Chris Gayle termed Virat Kohli and AB de Villiers 'Batman and Superman' of cricket. After their rousing partnerships in back-to-back victories in tight matches, nobody can accuse the West Indian, usually a terror for bowlers himself, of being facetious.
Gayle didn’t specify who was which among the comic book superheroes, now widely celebrated in a Hollywood flick together. I suppose it isn’t important to differentiate either, for the effect each has had on the opposition has been similar: each has been in monstrous form and when they’ve clicked together, it’s been devastating.
Between them, Kohli and De Villiers are numbers 1 and 2 in the list of run-scorers this season, plundering 1349 runs between them in 12 matches. Kohli wears the Orange Cap, De Villiers is a distant second (159 runs behind) but has the higher strike rate and the more six hits.
When the two have batted together – which has been often this season, they’ve caused mayhem. The law of averages has been dissipated as they’ve come good in every match; if anything, getting better with every inning, leaving behind a trail of wrecked bowling figures and demoralised opponents.
However, the analogy with Batman and Superman finds credence not just in the number of runs they’ve scored, rather how they’ve been made: at frenetic pace, with awe-inspiring strokes, and backed up by superb running between the wickets.
While batsmen play in tandem in cricket, batting is an individual pursuit. Only occasionally does one see a pair bat in harmony, as if one is an extension of the other, as Kohli and De Villiers have shown this season. It’s been a 'jugalbandi' that has had fans mesmerized.
While the strokeplay of both has been dazzling, the combined might of their effort in my opinion has been best exemplified by the understanding that has turned ones into twos and twos into threes, leaving the fielders – and I dare say fans, although for different reasons – gasping for breath.
This aspect, taken in conjunction with their fielding (both have been in the thick of the action even when not batting and De Villiers has the most catches too), becomes crucial in understanding the success of these two players. I link it to supreme toughness – of body and mind.
This is what separates De Villiers and Kohli from the others in the IPL – perhaps in the sport today. They are not just fantastic players, but also remarkable athletes and psychologically driven to success. This is reflected in their every move on the field as well as the short recovery time they need to be ready for the next match.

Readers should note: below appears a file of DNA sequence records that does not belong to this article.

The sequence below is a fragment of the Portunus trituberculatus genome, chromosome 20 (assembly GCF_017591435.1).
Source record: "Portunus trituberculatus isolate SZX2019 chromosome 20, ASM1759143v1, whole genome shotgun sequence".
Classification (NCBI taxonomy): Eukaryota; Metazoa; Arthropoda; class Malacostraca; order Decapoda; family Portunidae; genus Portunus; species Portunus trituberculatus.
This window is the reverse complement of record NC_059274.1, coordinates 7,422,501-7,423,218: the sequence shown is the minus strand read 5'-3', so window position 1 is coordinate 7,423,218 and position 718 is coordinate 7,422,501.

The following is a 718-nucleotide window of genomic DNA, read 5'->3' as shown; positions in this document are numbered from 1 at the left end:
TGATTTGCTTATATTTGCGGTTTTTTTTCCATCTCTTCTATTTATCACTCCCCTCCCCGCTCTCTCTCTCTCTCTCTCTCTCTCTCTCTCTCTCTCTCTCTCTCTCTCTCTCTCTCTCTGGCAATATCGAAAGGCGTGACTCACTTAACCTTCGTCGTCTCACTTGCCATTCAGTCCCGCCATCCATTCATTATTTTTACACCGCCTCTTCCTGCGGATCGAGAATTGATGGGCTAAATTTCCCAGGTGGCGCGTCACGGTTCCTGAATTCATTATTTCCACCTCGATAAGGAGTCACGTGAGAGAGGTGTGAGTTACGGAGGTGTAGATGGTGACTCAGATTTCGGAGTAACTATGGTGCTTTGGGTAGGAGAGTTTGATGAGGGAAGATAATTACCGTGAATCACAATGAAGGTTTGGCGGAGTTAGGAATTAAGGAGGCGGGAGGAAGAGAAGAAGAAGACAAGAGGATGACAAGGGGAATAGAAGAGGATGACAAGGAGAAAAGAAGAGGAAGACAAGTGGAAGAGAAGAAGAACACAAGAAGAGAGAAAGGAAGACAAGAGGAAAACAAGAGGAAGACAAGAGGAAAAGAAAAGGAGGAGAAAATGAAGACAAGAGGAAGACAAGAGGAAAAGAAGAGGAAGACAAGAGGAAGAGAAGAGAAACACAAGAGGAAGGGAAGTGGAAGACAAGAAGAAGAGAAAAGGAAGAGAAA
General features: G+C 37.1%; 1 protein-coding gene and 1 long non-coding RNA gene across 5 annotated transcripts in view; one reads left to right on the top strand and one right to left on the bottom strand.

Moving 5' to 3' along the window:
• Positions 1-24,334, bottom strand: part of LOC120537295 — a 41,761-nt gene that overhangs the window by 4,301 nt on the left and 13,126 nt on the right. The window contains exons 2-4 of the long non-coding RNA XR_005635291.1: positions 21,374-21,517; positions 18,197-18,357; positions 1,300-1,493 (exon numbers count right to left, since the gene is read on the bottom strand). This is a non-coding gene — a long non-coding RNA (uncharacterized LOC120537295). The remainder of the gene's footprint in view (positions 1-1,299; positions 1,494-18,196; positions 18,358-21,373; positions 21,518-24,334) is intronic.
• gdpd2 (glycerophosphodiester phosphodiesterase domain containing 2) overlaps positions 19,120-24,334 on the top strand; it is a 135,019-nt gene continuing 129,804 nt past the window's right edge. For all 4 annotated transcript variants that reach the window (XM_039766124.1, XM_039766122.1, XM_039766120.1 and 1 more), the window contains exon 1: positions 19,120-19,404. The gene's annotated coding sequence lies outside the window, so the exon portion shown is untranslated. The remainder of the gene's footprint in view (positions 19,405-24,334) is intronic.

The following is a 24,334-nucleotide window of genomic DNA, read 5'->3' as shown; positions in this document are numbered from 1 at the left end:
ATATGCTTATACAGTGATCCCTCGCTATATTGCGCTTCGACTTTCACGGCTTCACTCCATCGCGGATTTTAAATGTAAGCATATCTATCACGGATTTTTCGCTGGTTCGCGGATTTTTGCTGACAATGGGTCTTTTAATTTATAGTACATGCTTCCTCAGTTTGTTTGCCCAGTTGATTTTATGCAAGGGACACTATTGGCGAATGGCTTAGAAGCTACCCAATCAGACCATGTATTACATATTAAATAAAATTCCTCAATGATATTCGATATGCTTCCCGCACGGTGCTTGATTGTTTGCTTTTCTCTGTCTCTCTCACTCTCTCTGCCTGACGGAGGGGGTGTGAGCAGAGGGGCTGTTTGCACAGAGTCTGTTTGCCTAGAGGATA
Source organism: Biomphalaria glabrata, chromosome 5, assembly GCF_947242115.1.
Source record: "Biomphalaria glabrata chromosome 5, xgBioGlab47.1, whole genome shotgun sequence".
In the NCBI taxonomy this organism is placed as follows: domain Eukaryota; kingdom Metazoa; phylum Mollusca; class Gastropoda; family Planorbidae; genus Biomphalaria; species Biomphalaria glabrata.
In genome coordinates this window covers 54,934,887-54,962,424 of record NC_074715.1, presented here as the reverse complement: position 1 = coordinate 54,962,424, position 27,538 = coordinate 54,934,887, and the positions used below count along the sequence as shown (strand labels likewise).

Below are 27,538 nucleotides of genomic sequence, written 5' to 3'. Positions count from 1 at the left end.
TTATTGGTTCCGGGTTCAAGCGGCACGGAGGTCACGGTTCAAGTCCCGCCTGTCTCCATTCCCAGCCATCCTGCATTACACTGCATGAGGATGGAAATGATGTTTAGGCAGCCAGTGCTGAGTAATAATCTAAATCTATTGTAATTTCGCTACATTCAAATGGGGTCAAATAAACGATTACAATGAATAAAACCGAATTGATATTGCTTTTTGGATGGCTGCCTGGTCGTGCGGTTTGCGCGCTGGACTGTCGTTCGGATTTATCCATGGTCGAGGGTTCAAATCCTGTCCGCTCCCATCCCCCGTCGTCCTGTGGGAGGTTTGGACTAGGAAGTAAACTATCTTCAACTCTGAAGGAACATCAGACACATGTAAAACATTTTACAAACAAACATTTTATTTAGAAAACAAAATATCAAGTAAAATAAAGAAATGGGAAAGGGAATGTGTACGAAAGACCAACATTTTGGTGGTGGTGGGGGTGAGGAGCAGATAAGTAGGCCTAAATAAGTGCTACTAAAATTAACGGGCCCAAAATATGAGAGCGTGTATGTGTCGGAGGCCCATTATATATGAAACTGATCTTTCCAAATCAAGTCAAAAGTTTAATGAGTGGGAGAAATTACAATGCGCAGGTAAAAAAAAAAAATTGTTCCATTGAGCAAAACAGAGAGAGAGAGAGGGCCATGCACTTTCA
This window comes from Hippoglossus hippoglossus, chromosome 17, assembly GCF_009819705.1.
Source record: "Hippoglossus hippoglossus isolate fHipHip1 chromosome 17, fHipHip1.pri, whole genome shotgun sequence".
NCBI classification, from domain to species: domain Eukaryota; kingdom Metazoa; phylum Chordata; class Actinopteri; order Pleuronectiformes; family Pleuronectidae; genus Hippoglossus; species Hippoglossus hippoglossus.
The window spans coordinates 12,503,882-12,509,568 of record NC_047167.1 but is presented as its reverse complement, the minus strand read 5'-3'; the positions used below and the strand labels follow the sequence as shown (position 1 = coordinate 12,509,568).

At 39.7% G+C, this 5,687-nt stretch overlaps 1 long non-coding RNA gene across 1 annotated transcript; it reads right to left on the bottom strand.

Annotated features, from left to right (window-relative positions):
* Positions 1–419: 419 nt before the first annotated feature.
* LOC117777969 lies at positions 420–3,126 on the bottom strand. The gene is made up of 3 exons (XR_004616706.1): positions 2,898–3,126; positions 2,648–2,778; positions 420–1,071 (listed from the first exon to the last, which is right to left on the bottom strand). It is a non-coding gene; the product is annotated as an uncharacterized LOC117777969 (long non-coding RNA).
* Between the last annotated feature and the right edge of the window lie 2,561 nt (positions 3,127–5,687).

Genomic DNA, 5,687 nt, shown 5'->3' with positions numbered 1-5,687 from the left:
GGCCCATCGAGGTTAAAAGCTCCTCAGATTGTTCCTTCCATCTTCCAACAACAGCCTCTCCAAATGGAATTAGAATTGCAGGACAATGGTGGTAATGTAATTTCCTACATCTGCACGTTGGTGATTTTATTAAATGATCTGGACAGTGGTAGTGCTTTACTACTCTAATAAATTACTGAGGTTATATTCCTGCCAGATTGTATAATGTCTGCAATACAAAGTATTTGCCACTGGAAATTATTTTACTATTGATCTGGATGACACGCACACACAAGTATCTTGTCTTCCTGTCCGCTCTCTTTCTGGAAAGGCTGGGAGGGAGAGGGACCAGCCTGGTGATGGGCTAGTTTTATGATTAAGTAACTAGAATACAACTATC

Sport is unsparing of those who are not constantly evolving. Those with technical deficiencies are soon found out. Even those with good technical aptitude but lax in physical and mental toughness may remain at the same level, or slump fast. Those mentally very strong, but without the technical suzerainty and physical fitness will also find themselves constrained over a short period of time.
At the highest level, there is not much to choose between the top players. Temperament and physical fitness become key determinants in what makes a champion. This is what has made Novak Djokovic, for example, surge ahead of the competition in contemporary men’s tennis; and Martina Navratilova in women’s tennis a couple of generations ago.
This is where, I believe, Kohli seems to have quickly transcended other cricketers of this era. His talent was never in doubt. He is a quick learner and after rubbing shoulders with the best has worked out the technique that makes his batting productive.
In the mental aspect, it appeared initially that he was short-fused, tantrum-prone and therefore vulnerable. He has gotten over that through self-actualisation, realising that controlled aggression pays the best dividends. Cricket has become an extension of his personality.
However, it is the rise in his physical fitness over the past couple of years that has made Kohli such a formidable batsman today. The puppy fat has gone, he is now sinewy with a superbly toned body that can take on enormous amounts of workload without complaint.
Superb fitness has made him faster (as comes through in his footwork), he is more supple (playing forward, he is stretching a good 6 to 9 inches more than he would earlier, which messes up the length of bowlers), has more strength and overall that fraction of a second more instinctively decisive.
In honing his fitness, I believe Kohli has drawn from De Villiers who he has seen at close quarters as team-mate and rival for the past 5-6 years, though he has had to work much, much harder. The South African is a natural athlete who could have played one of several sports that he excelled in as a youngster.
Kohli has always stuck with cricket. But the big learning from De Villiers was that sustained excellence in any sport is the consequence of hard work and discipline off the field, not just intrinsic talent, or a couple of good seasons depending on form and some luck.
How to train and how much, what to eat and how much, when to rest and how much, are fundamental to the success of sportspersons. The way to becoming a topnotcher is not just in knowing all of this, but putting it in practice.
This is where it gets difficult. Many gifted sportspersons can get consumed by the `superstar’ lifestyle and fail to actualize their true potential: some, like De Villiers and Kohli, acknowledge the work ethic they have to subscribe too, and follow it diligently because they have an unquenchable ambition and desire to excel.
These are the kind of people who become bionic sportspersons. The best of their generation.
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